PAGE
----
Peter Kropotkin

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Person.png Peter Kropotkin   Spartacus WikiquoteRdf-entity.pngRdf-icon.png
(activist, scientist, philosopher)
Peter Kropotkin circa 1900.jpg
BornPyotr Alexeyevich Kropotkin
9 December 1842
Moscow, Russian Empire
Died8 February 1921 (Age 78)
Dmitrov, Russian SFSR
Alma materSaint Petersburg Imperial University
SpouseSofia Ananiev
Anarchist philosopher promoting a decentralized economic system based on mutual aid, mutual support, and voluntary cooperation

Prince Pyotr Alexeyevich Kropotkin was a Russian anarchist, socialist, revolutionary, historian, scientist,[1] philosopher, and activist who advocated anarcho-communism.

Born into an aristocratic land-owning family, Kropotkin attended a military school and later served as an officer in Siberia, where he participated in several geological expeditions. He was imprisoned for his activism in 1874 and managed to escape two years later. He spent the next 41 years in exile in Switzerland, France (where he was imprisoned for almost four years) and England. While in exile, he gave lectures and published widely on anarchism and geography.[2] Kropotkin returned to Russia after the Russian Revolution in 1917, but he was disappointed by the Bolshevik state.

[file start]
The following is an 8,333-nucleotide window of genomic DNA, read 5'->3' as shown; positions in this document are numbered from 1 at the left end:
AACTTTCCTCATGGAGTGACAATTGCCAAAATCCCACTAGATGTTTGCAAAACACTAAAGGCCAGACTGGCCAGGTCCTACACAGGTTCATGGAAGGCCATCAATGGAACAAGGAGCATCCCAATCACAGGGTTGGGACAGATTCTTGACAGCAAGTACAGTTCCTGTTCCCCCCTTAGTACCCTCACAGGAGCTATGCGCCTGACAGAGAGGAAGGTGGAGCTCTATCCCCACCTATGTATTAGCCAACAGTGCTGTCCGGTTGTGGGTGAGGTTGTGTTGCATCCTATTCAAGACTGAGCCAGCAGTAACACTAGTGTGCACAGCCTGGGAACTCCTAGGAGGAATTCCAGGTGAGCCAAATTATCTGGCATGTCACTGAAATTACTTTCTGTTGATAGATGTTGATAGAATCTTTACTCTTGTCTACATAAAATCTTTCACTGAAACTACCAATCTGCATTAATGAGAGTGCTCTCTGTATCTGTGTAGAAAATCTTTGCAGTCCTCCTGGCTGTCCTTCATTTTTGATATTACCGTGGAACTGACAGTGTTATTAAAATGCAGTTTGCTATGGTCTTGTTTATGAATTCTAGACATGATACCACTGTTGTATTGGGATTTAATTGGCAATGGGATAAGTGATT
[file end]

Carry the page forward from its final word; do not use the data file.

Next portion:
Kropotkin was a proponent of a decentralised communist society free from central government and based on voluntary associations of self-governing communities and worker-run enterprises. He wrote many books, pamphlets and articles, the most prominent being The Conquest of Bread and Fields, Factories and Workshops, but also Mutual Aid: A Factor of Evolution, his principal scientific offering. He contributed the article on anarchism to the Encyclopædia Britannica Eleventh Edition[3] and left unfinished a work on anarchist ethical philosophy.


Critique of capitalism